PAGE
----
Like most of my generation, I was brought up on the saying: `Satan finds some mischief for idle hands to do.` Being a highly virtuous child, I believed all that I was told, and acquired a conscience which has kept me working hard down to the present moment. But although my conscience has controlled my actions, my opinions have undergone a revolution. I think there is far too much work done in the world, that immense harm is caused by the belief that work is virtuous, and what needs to be preached in modern industrial countries is quite different from what has always been preached. Everyone knows the story of the traveler in Naples who saw twelve beggars lying in the sun ( it was before the days of Mussolini ), and offered a lire to the laziest of them. Eleven of them jumped up to claim it, so he gave it to the twelfth. This traveler was on the right lines. But in countries which do not enjoy Mediterranean sunshine idleness is more difficult, and a great public propaganda will be required to inaugurate it. I hope, that after reading the following pages, the leaders of the YMCA will start a campaign to induce good men to do nothing. If so, I shall not have lived in vain.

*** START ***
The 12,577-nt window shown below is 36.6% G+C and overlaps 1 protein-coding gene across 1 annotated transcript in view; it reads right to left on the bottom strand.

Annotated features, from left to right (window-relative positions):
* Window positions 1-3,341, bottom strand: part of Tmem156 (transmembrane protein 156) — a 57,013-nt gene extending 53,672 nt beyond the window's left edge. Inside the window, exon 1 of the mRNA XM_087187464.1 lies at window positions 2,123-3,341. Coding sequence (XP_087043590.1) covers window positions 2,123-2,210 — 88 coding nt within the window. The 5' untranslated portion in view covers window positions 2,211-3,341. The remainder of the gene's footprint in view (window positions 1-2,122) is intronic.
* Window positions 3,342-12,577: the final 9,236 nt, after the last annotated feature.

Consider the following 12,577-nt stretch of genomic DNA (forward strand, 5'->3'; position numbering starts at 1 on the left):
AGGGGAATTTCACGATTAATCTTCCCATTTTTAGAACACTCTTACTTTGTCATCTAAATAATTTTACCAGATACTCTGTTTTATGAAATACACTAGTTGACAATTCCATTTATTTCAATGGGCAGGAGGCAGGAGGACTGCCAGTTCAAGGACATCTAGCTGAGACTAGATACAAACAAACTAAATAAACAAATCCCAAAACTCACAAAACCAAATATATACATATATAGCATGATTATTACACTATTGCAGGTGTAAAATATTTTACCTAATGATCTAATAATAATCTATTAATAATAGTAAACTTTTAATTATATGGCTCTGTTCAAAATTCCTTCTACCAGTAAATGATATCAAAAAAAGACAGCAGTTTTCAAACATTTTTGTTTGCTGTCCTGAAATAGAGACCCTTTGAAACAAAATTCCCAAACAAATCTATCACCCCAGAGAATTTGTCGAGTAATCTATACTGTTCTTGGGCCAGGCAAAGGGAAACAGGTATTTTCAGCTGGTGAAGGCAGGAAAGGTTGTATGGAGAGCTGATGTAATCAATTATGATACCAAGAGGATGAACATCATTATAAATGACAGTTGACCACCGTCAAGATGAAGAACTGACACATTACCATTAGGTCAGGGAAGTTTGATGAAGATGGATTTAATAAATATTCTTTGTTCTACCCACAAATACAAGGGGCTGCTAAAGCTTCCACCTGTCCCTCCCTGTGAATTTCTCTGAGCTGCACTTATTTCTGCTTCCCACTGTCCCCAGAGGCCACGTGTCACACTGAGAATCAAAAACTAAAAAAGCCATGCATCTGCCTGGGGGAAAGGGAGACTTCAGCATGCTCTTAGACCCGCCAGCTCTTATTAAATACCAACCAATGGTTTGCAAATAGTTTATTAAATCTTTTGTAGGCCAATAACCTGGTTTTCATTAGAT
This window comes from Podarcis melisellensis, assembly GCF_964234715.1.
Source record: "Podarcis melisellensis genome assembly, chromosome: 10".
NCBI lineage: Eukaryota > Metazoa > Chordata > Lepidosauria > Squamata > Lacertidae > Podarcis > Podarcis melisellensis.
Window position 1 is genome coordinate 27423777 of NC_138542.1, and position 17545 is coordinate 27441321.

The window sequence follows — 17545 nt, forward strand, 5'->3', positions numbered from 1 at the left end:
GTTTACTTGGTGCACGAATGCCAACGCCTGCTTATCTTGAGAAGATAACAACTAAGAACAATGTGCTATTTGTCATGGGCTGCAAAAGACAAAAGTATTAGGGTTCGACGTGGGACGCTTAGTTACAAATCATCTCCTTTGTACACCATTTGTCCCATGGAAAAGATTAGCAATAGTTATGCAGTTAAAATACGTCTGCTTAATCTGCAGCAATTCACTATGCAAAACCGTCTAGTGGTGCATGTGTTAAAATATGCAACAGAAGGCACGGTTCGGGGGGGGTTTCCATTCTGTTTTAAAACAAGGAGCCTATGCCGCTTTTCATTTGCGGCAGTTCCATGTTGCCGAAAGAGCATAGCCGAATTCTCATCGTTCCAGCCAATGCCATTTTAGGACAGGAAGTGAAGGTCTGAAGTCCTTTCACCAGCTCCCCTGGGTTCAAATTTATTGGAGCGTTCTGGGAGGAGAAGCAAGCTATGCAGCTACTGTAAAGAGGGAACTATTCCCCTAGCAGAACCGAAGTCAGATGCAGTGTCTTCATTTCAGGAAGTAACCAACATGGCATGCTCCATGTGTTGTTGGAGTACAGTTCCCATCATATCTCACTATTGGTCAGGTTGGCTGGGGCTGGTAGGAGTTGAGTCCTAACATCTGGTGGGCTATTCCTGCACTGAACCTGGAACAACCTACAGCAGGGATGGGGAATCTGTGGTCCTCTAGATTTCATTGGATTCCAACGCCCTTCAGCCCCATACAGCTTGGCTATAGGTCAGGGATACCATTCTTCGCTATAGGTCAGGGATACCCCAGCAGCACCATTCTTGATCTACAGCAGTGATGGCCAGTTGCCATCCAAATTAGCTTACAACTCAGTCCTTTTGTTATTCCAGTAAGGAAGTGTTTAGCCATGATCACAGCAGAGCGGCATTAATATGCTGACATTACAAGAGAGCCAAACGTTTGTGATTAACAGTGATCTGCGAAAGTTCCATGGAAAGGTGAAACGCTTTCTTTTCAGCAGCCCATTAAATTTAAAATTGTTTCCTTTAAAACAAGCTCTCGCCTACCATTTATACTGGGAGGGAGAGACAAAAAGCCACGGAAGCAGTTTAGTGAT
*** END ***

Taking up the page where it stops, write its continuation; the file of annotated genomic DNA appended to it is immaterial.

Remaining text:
In Praise of Idleness (extract) by Bertrand Russell.
I have to say straight off, that Bertrand Russell is my kind of guy, because I possess an incorrigible and valiant chilled out personality, which requires of me to accomplish the precise amount of physical and mental effort, before my natural instinct for idleness powers down my internal engines, in order to preserve my finite energy levels. Idleness is an accomplishment for any gentleman to aspire to, and separates us from those poor specimens who feel the Anglo-Saxon Work Ethic is in praise of God, and therefore a virtue. Stuff and nonsense. Work is merely a necessary evil to subsidize idleness in the manner to which aficionados such as myself have grown accustomed to down the years. Lounging on a hammock strung between two palm trees on a warm, sunny tropical beach is far more the ticket than chiseling away at the 24/7 coal face of life in the workplace. The importance of being idle really should have been at the top of Moses` Ten Commandments instead of all that other secondary stuff.